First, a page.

Arkley was born on 5 May 1951, and first lived with his parents in a stucco house in the outer Melbourne suburb of Box Hill (photo: Spray 10). His younger brother Robert was born in 1955, and the following year the family moved to a larger weatherboard house in Surrey Hills, not far from where John Brack lived. Arkley was educated at Surrey Hills State School and Box Hill Technical College. His father Robert (known as Jack), who worked in the stationery business, died in 1977, when Howard was still only in his mid 20s.

For further details on Arkley’s childhood, see Duncan 1991: 15, Spray 10-11, and the discussion in Preston 2002 (relying particularly on Arkley’s mother Gwen, an ardent supporter of her son’s career). These references include various stories about the artist’s early aptitude for art, and significant early influences. A key stimulus was a Sidney Nolan retrospective held at the NGV in 1967, which apparently spurred Arkley to start painting seriously (see Duncan 1991: 15, where the Nolan show is dated incorrectly to 1966; and Spray 10-11). Several enamel on masonite paintings date from this period: e.g. Figure in Jungle, ill. Spray 11 (dated 1967).

In 1968, he saw The Field exhibition which launched the new St Kilda Road National Gallery building (see Duncan 1991: 15); Arkley’s library includes a well-thumbed copy of the catalogue of this exhibition, showcasing abstract style. However, at this early stage it was Surrealism in particular that inspired him (see comments in Spray 11 and Carnival 161ff.), an influence clearly evident in extant works on paper, e.g. One Person and Two Spirits 1968, and Untitled (Homage to Scotty {sic} Wilson) c.1968-69, both reproduced in Spray 12; the latter was possibly exhibited in 1989 at 200 Gertrude Street in a group exhibition (‘The Intimate Object’), as ‘Schoolboy Art [Homage to Scottie Wilson]’). Other comparable examples are extant in Arkley’s archive.

In 1969, he commenced TOP study at Prahran CAE; several works on paper in the artist’s archive date from this period (inscribed IC; some dated 1969).

Student drawing (1969?)

[untitled architectural drawing from student folio labelled ‘1c’ (1969?)]

Later, he recalled seeing a Ti Parks exhibition at Tolarno, St Kilda in 1969 (see Duncan 1991:15). This experimental show included a Dada-esque ‘sculpture of total environment’, entitled Virginia’s; ‘basically described, this was the stretcher of a large painting (minus the painting)’ (Margaret Plant, Irreverent Sculpture, Monash University Gallery, 1985, p.64). This conceptual piece possibly influenced Arkley’s own later installations.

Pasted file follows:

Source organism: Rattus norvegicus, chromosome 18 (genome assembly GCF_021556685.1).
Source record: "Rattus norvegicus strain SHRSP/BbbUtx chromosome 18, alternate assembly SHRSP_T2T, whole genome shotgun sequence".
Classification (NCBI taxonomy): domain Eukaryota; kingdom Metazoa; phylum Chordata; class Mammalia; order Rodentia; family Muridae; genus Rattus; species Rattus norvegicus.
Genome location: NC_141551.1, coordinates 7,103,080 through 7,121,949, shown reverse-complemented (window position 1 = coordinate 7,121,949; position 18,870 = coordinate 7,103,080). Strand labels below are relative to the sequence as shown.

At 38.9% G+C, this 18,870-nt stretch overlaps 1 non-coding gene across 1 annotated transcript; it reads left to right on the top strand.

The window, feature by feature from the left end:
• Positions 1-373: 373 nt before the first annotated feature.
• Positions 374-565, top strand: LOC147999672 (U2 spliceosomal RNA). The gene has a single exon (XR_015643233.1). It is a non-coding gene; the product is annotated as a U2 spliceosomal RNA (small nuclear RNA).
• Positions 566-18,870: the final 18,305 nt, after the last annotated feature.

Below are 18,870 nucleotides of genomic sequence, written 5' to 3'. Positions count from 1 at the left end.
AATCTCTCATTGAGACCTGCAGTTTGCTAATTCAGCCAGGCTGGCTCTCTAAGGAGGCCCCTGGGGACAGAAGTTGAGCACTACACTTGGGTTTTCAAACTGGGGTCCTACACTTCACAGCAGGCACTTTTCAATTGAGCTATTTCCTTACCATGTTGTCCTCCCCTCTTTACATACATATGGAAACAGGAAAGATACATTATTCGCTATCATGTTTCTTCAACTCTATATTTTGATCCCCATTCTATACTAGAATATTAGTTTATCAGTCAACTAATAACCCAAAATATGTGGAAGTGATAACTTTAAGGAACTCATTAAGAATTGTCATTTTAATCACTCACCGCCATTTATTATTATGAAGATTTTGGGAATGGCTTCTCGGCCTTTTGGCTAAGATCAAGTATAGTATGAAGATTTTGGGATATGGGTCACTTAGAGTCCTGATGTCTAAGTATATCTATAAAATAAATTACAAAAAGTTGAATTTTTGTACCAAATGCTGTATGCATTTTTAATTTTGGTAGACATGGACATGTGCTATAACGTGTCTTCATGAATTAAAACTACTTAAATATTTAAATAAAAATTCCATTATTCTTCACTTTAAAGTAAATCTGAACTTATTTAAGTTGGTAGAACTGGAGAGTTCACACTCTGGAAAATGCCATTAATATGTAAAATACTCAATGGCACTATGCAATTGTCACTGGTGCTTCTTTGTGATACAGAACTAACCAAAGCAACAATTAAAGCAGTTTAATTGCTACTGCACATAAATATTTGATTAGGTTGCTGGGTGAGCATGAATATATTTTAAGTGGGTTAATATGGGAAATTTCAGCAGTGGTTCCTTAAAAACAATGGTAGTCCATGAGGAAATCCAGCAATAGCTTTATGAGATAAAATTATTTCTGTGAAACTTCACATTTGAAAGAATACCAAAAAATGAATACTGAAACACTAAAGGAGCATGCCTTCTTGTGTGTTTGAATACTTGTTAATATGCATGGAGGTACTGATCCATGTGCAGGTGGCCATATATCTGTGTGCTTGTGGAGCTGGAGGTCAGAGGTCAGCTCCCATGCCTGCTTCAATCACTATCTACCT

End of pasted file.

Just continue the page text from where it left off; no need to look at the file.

But at this early stage of his developing career, he was still working mostly under the influence of Surrealism, to judge from an untitled painting on canvas, 83.5 x 65 cm, signed and dated 1969, auctioned by Deutscher-Menzies, Melb., 29-30 Nov.2000 (lot 94A,with reproduction; see also slide in Arkley’s archive, with process date Dec72). Further collaged works on paper also in the lineage of Surrealism date from this period, e.g. a collage showing a shadowy figure and a train (reproduced in Duncan 1991:15 and Spray 13).

He also evidently tried his hand at more conventional painting around this time, to judge from an oil portrait of Melbourne identity Brett Lea, signed by Arkley and dated 1970? (sold by Sotheby’s, Melbourne, 28 Nov.2005, lot 184: reproduced in the auction catalogue, noting a Tolarno provenance).

Portrait of Brett Lea (1970?)

[Portrait of Brett Lea (1970?), auctioned in 2005]

Shortly after beginning his Diploma in Painting in 1970, Arkley discovered the air-brush that would later become his signature method, apparently through the prompting of noted painter Fred Cress, who was teaching at Prahran CAE at the time (see Rooney 1981 and Duncan 1991:15). Later in 1970, Arkley held his first significant exhibition at Ann’s Garrett Gallery, 280 Chapel Street, together with fellow Prahran student Andrew Hicks; according to the 1969-75 biography in the artist’s archive (see also Duncan 1991:31), he showed ‘13 hardedge collages’; examples of works in this style are extant in Arkley’s studio collection. His drawing skills were praised in a brief review of the Ann’s Garrett Gallery exhibition by respected critic Alan McCulloch (1970).

Arkley continued his Diploma at Prahran CAE in 1971, entering works for several prizes, including a shaped canvas called Section Off, for the Flotto Lauro Prize, The Age Gallery (see HA Bio.1969-75 and Duncan 1991: 15). In which do you belong, an unidentified painting described as 6 feet square, was submitted to the Corio 5 Star Whisky Prize, Geelong Art Gallery (unfortunately the Geelong Gallery have no record of this work). He also submitted a folio of eight drawings for the NGV Drawing Prize for 1971 (details uncertain).

A painting on black cardboard, sprayed in blue-green tones, is reproduced in Spray 14 as ‘Untitled 1971’; the work, measuring approximately 51 x 63.5 cm, is preserved in Arkley’s archive, together with a slide of it labelled ‘Winged’, with process date Nov73.